- Look at the available data. Lay a foundation for a data infrastructure by examining what data is currently being collected in compliance with regulations and where it’s being reported. How is current data being managed and used throughout your hospital? Once you get an idea of current data collection, you can build upon that.
- Identify major costs. If your hospital follows the trend, one of its largest expenses will be labor and supplies. Based on the foundational information you have, zero in on financial weaknesses and build an infrastructure around making improvements in those areas. Identify any other major budget busters that could be tweaked.
- Define metrics for improvements. To improve labor costs, you have to set clear goals. Identify areas that are draining money from your budget, and decide how you’d like to improve upon or eliminate them. Consider things like caregiver-to-patient ratios, overtime standards, and paid time off. Define optimal numbers on all goals, and set metrics to show that.
- Look at your physicians. Another major cost for hospitals is physician compensation. Instead of focusing solely on your nursing or support staff, look at how productive your physicians are. Is there someone with an alarming number of readmissions? Is anyone not meeting optimal performance standards on finance, mortality rates, complications, etc.? Eliminating some weak links may solve problems and free up some of your budget.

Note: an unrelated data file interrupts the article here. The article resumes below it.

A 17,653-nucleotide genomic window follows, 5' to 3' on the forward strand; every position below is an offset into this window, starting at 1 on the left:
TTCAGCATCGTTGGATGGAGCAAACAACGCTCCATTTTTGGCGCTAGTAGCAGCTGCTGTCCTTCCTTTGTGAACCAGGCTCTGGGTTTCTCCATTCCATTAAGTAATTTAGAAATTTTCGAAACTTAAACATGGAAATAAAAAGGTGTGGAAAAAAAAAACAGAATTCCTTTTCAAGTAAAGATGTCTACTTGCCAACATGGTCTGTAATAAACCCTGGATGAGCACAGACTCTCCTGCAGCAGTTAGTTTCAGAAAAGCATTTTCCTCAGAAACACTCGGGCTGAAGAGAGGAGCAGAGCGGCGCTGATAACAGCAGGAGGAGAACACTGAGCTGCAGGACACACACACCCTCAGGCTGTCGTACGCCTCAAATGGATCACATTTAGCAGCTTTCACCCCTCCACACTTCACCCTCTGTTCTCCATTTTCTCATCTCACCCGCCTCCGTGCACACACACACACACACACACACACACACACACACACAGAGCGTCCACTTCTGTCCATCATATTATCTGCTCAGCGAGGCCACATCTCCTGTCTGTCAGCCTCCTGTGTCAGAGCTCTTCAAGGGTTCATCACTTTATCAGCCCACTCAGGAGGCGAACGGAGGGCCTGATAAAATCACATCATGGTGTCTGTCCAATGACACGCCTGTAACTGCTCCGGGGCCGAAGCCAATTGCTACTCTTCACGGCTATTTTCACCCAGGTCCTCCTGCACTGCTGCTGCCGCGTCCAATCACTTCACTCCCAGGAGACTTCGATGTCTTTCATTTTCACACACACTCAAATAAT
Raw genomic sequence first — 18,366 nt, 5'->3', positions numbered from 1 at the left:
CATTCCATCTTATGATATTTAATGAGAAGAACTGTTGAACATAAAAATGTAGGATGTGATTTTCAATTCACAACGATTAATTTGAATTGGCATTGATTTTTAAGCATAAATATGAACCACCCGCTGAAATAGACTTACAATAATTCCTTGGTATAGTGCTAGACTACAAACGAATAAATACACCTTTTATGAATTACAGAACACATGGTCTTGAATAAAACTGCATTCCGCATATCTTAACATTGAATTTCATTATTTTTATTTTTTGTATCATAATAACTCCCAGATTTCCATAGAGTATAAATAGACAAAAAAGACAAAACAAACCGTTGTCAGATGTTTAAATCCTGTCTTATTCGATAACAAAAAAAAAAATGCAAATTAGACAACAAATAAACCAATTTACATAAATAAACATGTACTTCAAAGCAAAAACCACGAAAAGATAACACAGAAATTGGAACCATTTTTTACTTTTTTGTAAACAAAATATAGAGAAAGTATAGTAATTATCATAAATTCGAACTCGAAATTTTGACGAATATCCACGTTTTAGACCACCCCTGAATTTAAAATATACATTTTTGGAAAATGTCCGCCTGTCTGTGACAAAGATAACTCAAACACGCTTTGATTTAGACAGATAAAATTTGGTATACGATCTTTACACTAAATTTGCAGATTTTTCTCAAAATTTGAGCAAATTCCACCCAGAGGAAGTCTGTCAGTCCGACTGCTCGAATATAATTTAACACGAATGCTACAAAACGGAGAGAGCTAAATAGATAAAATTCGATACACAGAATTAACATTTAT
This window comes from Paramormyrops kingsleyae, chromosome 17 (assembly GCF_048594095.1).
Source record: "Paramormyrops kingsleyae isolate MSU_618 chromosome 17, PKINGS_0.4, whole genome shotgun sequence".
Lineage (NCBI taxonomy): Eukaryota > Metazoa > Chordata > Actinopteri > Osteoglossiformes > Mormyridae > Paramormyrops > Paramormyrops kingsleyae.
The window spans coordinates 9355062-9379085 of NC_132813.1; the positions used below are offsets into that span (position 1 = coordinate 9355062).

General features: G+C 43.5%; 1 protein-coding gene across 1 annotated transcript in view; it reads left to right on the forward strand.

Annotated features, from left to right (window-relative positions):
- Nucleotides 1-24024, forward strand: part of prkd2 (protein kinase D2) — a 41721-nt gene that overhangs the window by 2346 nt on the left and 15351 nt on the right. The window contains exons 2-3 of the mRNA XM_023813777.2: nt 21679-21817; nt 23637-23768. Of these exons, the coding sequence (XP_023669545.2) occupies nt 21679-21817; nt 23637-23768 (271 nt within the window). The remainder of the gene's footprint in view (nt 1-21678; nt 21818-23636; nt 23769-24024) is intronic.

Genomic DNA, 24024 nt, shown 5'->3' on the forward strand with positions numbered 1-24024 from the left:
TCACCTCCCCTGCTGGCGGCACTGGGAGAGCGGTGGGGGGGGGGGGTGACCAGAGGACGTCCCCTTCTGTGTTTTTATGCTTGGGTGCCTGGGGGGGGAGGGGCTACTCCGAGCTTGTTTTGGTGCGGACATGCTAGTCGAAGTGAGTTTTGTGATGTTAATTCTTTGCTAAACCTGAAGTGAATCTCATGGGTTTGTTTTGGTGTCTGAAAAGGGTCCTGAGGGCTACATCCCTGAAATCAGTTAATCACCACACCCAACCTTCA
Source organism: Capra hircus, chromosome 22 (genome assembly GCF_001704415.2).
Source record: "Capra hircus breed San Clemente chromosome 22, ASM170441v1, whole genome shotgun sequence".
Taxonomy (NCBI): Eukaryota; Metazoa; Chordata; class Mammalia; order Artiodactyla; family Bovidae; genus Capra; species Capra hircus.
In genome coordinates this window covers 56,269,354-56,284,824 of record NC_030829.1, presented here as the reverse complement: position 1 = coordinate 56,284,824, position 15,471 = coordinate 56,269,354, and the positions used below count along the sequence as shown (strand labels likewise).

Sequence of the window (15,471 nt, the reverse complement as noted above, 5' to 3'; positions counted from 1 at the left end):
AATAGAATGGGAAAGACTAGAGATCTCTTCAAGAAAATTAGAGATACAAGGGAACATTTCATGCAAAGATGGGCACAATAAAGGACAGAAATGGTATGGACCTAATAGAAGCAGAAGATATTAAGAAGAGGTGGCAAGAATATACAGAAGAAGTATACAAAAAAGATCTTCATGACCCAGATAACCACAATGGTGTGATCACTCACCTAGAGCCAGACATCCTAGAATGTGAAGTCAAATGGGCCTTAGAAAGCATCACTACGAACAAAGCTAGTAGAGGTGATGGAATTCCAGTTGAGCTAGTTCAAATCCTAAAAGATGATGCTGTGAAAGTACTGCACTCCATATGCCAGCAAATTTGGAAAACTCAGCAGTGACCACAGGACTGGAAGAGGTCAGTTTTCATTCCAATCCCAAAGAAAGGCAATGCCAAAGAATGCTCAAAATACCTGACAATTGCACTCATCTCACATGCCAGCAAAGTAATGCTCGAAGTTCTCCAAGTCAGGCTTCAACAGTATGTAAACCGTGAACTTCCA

- Form a data analysis team. Whether you start from scratch, recruit in-house, or contract the work out, make sure there’s a data analysis team in place to handle the incoming and outgoing data in a timely manner. The only way for data analysis to effectively cut your labor costs is if real-time data is accurate and in the hands of the right people, so put experts in charge of that duty.
- Utilize dashboards. Dashboard and visualization tools are important when putting data to work. Easy-to-read images give all personnel an instant story of how the hospital is performing in the moment, not last week or even yesterday. Tools like Tableau and QlikView are two examples of popular, easy-to-use platforms that organize healthcare data into intuitive dashboards.
Cutting down on labor and supply costs doesn’t have to mean sacrificing staff, resources, and services. Instead, the implementation of an organization-wide data infrastructure can provide you with valuable real-time insight that makes identifying weaknesses, restructuring resources, and balancing your budget a reality.